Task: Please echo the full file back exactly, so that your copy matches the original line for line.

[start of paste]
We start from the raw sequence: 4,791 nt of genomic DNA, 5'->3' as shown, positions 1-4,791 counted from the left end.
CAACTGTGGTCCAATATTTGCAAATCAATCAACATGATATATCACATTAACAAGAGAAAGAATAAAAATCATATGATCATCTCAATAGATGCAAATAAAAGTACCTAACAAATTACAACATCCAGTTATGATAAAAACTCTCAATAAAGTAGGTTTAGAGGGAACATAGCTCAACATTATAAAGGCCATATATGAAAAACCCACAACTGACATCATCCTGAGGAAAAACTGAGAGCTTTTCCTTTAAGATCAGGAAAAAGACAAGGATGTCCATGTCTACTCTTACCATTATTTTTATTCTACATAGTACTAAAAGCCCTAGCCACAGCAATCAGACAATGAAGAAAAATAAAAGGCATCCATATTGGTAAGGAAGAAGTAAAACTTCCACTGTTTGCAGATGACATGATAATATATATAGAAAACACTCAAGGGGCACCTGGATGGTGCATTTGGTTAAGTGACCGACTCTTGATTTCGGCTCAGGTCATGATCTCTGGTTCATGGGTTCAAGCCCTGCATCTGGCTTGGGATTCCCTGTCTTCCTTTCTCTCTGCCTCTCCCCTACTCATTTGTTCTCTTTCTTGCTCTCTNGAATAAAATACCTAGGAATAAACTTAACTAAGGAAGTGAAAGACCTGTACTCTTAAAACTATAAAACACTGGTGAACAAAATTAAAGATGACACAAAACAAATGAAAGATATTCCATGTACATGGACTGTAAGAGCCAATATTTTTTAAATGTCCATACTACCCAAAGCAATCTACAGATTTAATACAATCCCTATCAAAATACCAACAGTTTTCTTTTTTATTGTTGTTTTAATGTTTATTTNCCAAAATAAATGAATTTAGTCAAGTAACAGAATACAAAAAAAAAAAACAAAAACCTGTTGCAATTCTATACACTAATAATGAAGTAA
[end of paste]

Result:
We start from the raw sequence: 4,791 nt of genomic DNA, 5'->3' as shown, positions 1-4,791 counted from the left end.
CAACTGTGGTCCAATATTTGCAAATCAATCAACATGATATATCACATTAACAAGAGAAAGAATAAAAATCATATGATCATCTCAATAGATGCAAATAAAAGTACCTAACAAATTACAACATCCAGTTATGATAAAAACTCTCAATAAAGTAGGTTTAGAGGGAACATAGCTCAACATTATAAAGGCCATATATGAAAAACCCACAACTGACATCATCCTGAGGAAAAACTGAGAGCTTTTCCTTTAAGATCAGGAAAAAGACAAGGATGTCCATGTCTACTCTTACCATTATTTTTATTCTACATAGTACTAAAAGCCCTAGCCACAGCAATCAGACAATGAAGAAAAATAAAAGGCATCCATATTGGTAAGGAAGAAGTAAAACTTCCACTGTTTGCAGATGACATGATAATATATATAGAAAACACTCAAGGGGCACCTGGATGGTGCATTTGGTTAAGTGACCGACTCTTGATTTCGGCTCAGGTCATGATCTCTGGTTCATGGGTTCAAGCCCTGCATCTGGCTTGGGATTCCCTGTCTTCCTTTCTCTCTGCCTCTCCCCTACTCATTTGTTCTCTTTCTTGCTCTCTNGAATAAAATACCTAGGAATAAACTTAACTAAGGAAGTGAAAGACCTGTACTCTTAAAACTATAAAACACTGGTGAACAAAATTAAAGATGACACAAAACAAATGAAAGATATTCCATGTACATGGACTGTAAGAGCCAATATTTTTTAAATGTCCATACTACCCAAAGCAATCTACAGATTTAATACAATCCCTATCAAAATACCAACAGTTTTCTTTTTTATTGTTGTTTTAATGTTTATTTNCCAAAATAAATGAATTTAGTCAAGTAACAGAATACAAAAAAAAAAAACAAAAACCTGTTGCAATTCTATACACTAATAATGAAGTAA